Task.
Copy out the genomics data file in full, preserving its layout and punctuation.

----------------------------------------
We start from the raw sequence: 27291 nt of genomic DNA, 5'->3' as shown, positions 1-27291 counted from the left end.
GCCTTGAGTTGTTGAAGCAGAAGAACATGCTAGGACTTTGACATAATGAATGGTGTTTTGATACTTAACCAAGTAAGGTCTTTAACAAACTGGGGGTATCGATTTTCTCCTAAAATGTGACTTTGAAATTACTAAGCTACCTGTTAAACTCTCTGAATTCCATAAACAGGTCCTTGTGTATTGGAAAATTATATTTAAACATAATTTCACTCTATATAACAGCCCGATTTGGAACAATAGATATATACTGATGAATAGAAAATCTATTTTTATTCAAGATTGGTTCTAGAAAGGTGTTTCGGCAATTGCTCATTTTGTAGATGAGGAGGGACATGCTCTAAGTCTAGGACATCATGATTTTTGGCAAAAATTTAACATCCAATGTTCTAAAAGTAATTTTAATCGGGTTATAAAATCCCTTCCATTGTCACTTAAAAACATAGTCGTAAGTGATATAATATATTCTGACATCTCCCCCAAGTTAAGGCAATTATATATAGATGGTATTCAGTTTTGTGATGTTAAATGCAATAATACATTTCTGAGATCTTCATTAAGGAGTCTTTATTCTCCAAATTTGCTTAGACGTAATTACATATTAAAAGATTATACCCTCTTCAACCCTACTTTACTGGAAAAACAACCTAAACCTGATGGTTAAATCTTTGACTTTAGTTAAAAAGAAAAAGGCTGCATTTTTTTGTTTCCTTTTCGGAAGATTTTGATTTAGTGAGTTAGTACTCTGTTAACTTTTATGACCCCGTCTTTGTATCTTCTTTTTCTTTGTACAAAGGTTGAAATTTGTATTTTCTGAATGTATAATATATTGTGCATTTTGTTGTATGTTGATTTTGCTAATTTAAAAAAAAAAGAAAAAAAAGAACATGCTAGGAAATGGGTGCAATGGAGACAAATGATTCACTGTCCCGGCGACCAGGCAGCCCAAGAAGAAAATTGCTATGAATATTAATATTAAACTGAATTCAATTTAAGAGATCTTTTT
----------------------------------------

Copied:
We start from the raw sequence: 27291 nt of genomic DNA, 5'->3' as shown, positions 1-27291 counted from the left end.
GCCTTGAGTTGTTGAAGCAGAAGAACATGCTAGGACTTTGACATAATGAATGGTGTTTTGATACTTAACCAAGTAAGGTCTTTAACAAACTGGGGGTATCGATTTTCTCCTAAAATGTGACTTTGAAATTACTAAGCTACCTGTTAAACTCTCTGAATTCCATAAACAGGTCCTTGTGTATTGGAAAATTATATTTAAACATAATTTCACTCTATATAACAGCCCGATTTGGAACAATAGATATATACTGATGAATAGAAAATCTATTTTTATTCAAGATTGGTTCTAGAAAGGTGTTTCGGCAATTGCTCATTTTGTAGATGAGGAGGGACATGCTCTAAGTCTAGGACATCATGATTTTTGGCAAAAATTTAACATCCAATGTTCTAAAAGTAATTTTAATCGGGTTATAAAATCCCTTCCATTGTCACTTAAAAACATAGTCGTAAGTGATATAATATATTCTGACATCTCCCCCAAGTTAAGGCAATTATATATAGATGGTATTCAGTTTTGTGATGTTAAATGCAATAATACATTTCTGAGATCTTCATTAAGGAGTCTTTATTCTCCAAATTTGCTTAGACGTAATTACATATTAAAAGATTATACCCTCTTCAACCCTACTTTACTGGAAAAACAACCTAAACCTGATGGTTAAATCTTTGACTTTAGTTAAAAAGAAAAAGGCTGCATTTTTTTGTTTCCTTTTCGGAAGATTTTGATTTAGTGAGTTAGTACTCTGTTAACTTTTATGACCCCGTCTTTGTATCTTCTTTTTCTTTGTACAAAGGTTGAAATTTGTATTTTCTGAATGTATAATATATTGTGCATTTTGTTGTATGTTGATTTTGCTAATTTAAAAAAAAAAGAAAAAAAAGAACATGCTAGGAAATGGGTGCAATGGAGACAAATGATTCACTGTCCCGGCGACCAGGCAGCCCAAGAAGAAAATTGCTATGAATATTAATATTAAACTGAATTCAATTTAAGAGATCTTTTT